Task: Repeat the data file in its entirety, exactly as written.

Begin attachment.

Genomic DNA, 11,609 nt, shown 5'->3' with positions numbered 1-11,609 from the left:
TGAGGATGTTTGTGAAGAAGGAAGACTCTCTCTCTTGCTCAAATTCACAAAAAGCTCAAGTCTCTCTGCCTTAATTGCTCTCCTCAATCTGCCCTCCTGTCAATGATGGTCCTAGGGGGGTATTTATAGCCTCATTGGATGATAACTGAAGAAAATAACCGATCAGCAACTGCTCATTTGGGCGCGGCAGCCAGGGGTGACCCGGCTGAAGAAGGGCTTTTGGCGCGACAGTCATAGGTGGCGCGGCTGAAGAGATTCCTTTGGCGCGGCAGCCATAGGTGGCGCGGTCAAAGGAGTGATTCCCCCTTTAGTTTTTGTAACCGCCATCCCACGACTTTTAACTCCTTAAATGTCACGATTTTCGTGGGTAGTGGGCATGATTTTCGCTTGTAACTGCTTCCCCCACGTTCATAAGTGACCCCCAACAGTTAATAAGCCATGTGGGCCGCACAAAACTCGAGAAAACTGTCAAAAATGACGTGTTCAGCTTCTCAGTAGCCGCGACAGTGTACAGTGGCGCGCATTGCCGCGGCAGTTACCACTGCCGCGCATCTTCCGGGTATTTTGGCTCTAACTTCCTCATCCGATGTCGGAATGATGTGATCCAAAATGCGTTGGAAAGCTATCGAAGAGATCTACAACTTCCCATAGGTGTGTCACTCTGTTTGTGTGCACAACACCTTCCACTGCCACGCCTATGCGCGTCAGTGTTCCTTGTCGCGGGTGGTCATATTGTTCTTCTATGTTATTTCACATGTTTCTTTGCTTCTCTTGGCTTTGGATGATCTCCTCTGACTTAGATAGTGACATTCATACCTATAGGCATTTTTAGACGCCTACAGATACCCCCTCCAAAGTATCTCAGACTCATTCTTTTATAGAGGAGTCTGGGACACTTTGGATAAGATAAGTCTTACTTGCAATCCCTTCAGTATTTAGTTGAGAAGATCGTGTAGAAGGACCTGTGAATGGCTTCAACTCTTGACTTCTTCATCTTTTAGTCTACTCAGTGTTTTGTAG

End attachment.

Genomic DNA, 11,609 nt, shown 5'->3' with positions numbered 1-11,609 from the left:
TGAGGATGTTTGTGAAGAAGGAAGACTCTCTCTCTTGCTCAAATTCACAAAAAGCTCAAGTCTCTCTGCCTTAATTGCTCTCCTCAATCTGCCCTCCTGTCAATGATGGTCCTAGGGGGGTATTTATAGCCTCATTGGATGATAACTGAAGAAAATAACCGATCAGCAACTGCTCATTTGGGCGCGGCAGCCAGGGGTGACCCGGCTGAAGAAGGGCTTTTGGCGCGACAGTCATAGGTGGCGCGGCTGAAGAGATTCCTTTGGCGCGGCAGCCATAGGTGGCGCGGTCAAAGGAGTGATTCCCCCTTTAGTTTTTGTAACCGCCATCCCACGACTTTTAACTCCTTAAATGTCACGATTTTCGTGGGTAGTGGGCATGATTTTCGCTTGTAACTGCTTCCCCCACGTTCATAAGTGACCCCCAACAGTTAATAAGCCATGTGGGCCGCACAAAACTCGAGAAAACTGTCAAAAATGACGTGTTCAGCTTCTCAGTAGCCGCGACAGTGTACAGTGGCGCGCATTGCCGCGGCAGTTACCACTGCCGCGCATCTTCCGGGTATTTTGGCTCTAACTTCCTCATCCGATGTCGGAATGATGTGATCCAAAATGCGTTGGAAAGCTATCGAAGAGATCTACAACTTCCCATAGGTGTGTCACTCTGTTTGTGTGCACAACACCTTCCACTGCCACGCCTATGCGCGTCAGTGTTCCTTGTCGCGGGTGGTCATATTGTTCTTCTATGTTATTTCACATGTTTCTTTGCTTCTCTTGGCTTTGGATGATCTCCTCTGACTTAGATAGTGACATTCATACCTATAGGCATTTTTAGACGCCTACAGATACCCCCTCCAAAGTATCTCAGACTCATTCTTTTATAGAGGAGTCTGGGACACTTTGGATAAGATAAGTCTTACTTGCAATCCCTTCAGTATTTAGTTGAGAAGATCGTGTAGAAGGACCTGTGAATGGCTTCAACTCTTGACTTCTTCATCTTTTAGTCTACTCAGTGTTTTGTAG